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it is therfore become necessary to gain attention by magnificence of promises, and by eloquence sometimes sublime and sometimes pathetic.
Promise, large promise, is the soul of an advertisement. I remember a wash-ball that had a quality truly wonderful ;
an exquisite edge to the razor.” And there are now. to be sold, “ for ready money only, some duvets for bed-coverings, of down, beyond comparison superior to what is called otter down, and indeed such, that its many excellences cannot be here set forth.” With one excellence we are made acquainted, “It is warmer than four or five blankets, and lighter than one.”
There are some, however, that know the prejudice of mankind in favour of modest sincerity. The vender of the “ beautifying fluid” sells a lotion that repels pimples, washes away freckles, smooths the skin, and plumps the flesh; and yet, with a generous abhorrence of ostentation, confesses, that it will not restore the bloom of fifteen to a lady of fifty.”
The true pathos of advertisements must have sunk deep into the heart of every man that remembers the zeal shown by the seller of the anodyne necklace, for the ease and safety " of poor toothing infants," and the affection with which he warned every mother, that “ she would never forgive herself” if her infant should perish without a necklace.
I cannot but remark to the celebrated author who gave in his notifications of the camel and dromedary, so many speci. mens of the genuine sublime, that there is now arrived another subject yet more worthy of his pen. “A famous Mohawk Indian warrior, who took Dieskaw the French general prisoner, dressed in the same manner with the native Indians when they go to war, with his face and body painted, with his scalping knife, tom-ax, and all other implements of war; a sight worthy the curiosity of every true Briton !" This is a very powerful description ; but a critic of great refinement would say that it conveys rather horrour than terrour. An Indian, dressed as he goes to war, "may bring company together; but if he carries the scalping knife and tom-ax, there are many true Britons that will never be persuaded to see him but through a grate.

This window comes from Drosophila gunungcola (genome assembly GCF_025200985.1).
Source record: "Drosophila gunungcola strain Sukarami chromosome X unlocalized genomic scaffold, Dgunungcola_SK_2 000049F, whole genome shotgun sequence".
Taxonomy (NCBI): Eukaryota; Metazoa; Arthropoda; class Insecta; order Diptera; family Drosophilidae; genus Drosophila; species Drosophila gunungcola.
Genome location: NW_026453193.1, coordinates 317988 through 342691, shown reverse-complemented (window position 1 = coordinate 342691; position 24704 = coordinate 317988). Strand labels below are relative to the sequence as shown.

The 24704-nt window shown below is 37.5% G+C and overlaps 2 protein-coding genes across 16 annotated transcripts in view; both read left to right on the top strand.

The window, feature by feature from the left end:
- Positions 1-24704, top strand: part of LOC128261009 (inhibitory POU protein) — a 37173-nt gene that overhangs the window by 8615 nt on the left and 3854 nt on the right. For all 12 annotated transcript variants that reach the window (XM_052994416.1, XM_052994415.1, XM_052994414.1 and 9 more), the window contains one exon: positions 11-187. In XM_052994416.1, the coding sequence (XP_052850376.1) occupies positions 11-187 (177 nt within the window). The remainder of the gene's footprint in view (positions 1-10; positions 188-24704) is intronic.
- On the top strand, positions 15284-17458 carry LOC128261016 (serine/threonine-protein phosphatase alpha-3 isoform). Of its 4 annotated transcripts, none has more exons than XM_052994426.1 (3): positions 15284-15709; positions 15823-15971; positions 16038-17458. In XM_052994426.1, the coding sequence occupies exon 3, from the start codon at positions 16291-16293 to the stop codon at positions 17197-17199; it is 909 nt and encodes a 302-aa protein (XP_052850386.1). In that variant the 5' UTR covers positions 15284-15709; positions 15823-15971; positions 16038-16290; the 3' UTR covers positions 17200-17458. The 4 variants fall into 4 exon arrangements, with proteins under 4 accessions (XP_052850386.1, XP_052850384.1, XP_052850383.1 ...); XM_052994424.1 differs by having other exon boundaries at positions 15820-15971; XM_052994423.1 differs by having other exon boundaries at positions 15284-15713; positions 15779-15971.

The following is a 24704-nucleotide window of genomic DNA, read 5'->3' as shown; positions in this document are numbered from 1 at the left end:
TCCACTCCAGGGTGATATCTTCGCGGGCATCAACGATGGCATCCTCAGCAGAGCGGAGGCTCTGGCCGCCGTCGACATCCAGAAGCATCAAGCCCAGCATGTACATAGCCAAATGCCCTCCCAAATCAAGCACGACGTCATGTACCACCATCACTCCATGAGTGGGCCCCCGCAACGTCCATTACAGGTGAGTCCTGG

It has been remarked by the severer judges, that the salutary sorrow of tragic scenes is too soon effaced by the merriment of the epilogue; the same inconvenience arises from the improper disposition of advertisements. The noblest objects may be so associated as to be made ridiculous. The camel and dromedary themselves might have lost much of their dignity between the true flower of mustard and the original Daffy's Elixer;" and I could not but feel some indignation when I found this illustrious Indian warrior immediately succeeded by “ a fresh parcel of Dublin butter.”
The trade of advertising is now so near to perfection, that it is not easy to propose any improvement. But as every art ought to be exercised in due subordination to the public good, I cannot but propose it as a moral question to these masters of the public ear, Whether they do not sometimes play too wantonly with our passions, as when the registrar of lottery tickets invites us to his shop by an account of the prize which he sold last year; and whether the advertising controvertists do not indulge asperity of language without any adequate provocation; as in the dispute about “Straps for razors," now happily subsided, and in the altercation which at present subsists concerning Eau de Luce.
In an advertisement it is allowed to every man to speak well of himself'; but I know not why he should assume the privilege of censuring his neighbour. He may proclaim his own virtue or skill, but ought not to exclude others from the same pretensions.
Every man that advertises his own excellence, should write with some consciousness of a character which dares to call the attention of the public. He should remember that his name is to stand in the same paper with those of the King of Prussia and the Emperor of Germany, and endeavour to make himself worthy of such association.